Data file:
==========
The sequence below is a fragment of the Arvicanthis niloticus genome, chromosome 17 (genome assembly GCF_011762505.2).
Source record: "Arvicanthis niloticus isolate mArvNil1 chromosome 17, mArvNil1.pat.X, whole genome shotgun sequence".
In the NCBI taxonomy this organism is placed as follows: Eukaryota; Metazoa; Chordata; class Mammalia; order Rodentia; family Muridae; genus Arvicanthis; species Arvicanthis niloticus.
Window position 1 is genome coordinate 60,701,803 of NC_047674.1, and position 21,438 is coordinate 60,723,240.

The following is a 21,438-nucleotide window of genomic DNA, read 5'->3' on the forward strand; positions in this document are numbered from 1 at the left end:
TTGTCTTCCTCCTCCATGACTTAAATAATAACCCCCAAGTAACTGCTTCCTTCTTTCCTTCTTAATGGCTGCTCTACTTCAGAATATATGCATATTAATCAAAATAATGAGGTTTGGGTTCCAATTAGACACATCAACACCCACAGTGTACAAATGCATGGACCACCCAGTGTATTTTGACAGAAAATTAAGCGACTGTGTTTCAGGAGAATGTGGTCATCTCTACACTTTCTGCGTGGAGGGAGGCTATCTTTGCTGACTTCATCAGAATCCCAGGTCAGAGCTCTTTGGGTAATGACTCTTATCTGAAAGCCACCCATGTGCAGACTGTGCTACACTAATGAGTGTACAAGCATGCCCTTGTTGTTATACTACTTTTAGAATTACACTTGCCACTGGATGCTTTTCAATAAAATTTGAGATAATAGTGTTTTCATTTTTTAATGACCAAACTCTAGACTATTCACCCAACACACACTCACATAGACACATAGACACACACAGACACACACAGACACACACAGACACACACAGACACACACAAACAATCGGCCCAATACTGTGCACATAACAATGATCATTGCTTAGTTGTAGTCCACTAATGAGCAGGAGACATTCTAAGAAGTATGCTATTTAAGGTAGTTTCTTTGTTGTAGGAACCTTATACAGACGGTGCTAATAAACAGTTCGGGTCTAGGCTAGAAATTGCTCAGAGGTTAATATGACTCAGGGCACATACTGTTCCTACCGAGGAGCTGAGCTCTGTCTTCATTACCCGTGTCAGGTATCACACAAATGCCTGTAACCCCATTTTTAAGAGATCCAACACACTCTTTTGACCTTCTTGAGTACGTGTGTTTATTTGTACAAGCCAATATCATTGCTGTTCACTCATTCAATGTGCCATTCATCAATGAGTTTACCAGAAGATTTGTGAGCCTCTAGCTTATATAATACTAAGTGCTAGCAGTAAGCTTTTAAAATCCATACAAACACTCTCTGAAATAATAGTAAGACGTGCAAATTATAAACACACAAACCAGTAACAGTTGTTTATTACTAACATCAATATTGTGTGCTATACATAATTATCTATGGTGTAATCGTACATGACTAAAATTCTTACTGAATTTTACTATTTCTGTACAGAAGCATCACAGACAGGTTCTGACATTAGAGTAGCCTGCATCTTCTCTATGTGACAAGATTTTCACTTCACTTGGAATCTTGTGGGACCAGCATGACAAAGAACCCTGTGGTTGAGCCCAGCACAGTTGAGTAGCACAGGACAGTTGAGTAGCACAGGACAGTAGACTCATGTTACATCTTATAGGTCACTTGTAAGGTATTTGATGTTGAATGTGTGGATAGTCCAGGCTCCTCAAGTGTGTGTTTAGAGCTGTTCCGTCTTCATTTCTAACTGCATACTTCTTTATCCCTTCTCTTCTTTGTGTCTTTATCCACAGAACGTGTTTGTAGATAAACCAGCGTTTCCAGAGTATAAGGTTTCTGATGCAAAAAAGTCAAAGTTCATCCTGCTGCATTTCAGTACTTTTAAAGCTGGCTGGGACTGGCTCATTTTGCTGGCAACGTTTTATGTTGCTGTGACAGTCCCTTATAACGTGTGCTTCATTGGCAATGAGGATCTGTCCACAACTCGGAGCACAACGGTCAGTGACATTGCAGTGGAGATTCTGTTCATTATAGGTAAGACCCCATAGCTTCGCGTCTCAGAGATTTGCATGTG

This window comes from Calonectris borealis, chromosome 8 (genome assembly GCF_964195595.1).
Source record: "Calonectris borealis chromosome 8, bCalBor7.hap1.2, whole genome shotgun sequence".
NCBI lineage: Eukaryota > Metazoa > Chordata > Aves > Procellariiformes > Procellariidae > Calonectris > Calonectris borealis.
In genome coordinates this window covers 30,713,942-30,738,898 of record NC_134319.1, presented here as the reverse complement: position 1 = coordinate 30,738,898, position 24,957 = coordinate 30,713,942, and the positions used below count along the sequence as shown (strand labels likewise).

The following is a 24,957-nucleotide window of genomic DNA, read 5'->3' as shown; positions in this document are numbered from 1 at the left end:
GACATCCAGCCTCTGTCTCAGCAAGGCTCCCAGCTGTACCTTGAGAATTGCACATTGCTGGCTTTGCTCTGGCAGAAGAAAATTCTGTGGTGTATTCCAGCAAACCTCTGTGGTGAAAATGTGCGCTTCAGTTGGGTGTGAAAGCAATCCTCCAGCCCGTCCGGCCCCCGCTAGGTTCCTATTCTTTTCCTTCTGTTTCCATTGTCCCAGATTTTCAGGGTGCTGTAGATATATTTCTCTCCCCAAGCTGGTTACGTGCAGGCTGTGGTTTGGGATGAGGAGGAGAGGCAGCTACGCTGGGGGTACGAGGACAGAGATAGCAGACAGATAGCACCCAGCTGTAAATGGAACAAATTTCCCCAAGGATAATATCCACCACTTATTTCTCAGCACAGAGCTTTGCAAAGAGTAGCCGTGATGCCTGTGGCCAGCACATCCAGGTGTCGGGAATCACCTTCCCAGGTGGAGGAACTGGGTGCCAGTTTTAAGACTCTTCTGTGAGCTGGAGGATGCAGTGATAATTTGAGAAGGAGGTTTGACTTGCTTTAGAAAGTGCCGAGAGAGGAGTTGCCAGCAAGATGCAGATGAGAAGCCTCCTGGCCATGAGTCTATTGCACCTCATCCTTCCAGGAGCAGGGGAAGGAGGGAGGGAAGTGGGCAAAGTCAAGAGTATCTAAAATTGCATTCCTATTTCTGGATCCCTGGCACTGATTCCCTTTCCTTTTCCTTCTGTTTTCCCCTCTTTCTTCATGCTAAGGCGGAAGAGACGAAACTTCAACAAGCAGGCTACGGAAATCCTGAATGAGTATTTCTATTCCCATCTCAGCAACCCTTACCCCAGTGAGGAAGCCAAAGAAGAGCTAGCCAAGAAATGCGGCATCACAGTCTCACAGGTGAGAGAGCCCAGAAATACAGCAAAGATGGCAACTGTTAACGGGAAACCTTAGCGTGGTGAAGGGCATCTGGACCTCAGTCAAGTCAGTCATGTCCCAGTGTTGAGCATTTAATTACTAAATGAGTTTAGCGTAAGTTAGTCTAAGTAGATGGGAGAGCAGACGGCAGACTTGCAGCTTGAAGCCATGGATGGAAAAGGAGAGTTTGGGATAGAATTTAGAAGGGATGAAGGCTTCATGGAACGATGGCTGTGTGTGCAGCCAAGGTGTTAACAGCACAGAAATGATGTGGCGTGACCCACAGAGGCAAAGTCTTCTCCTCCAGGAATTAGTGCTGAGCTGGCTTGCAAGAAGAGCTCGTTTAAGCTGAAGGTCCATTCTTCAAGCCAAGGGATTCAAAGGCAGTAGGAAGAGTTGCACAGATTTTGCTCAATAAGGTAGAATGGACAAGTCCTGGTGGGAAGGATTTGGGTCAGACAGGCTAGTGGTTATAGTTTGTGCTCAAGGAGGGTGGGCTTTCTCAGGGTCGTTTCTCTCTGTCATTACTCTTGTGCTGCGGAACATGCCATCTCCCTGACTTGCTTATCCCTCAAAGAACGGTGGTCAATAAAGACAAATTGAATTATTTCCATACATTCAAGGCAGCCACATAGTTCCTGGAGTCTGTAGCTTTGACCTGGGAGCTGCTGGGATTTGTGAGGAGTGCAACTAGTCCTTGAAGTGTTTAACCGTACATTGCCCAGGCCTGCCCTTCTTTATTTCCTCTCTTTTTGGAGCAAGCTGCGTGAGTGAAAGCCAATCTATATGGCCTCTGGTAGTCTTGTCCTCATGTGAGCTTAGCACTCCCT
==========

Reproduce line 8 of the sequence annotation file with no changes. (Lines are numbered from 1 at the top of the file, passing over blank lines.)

Source record: "Calonectris borealis chromosome 8, bCalBor7.hap1.2, whole genome shotgun sequence".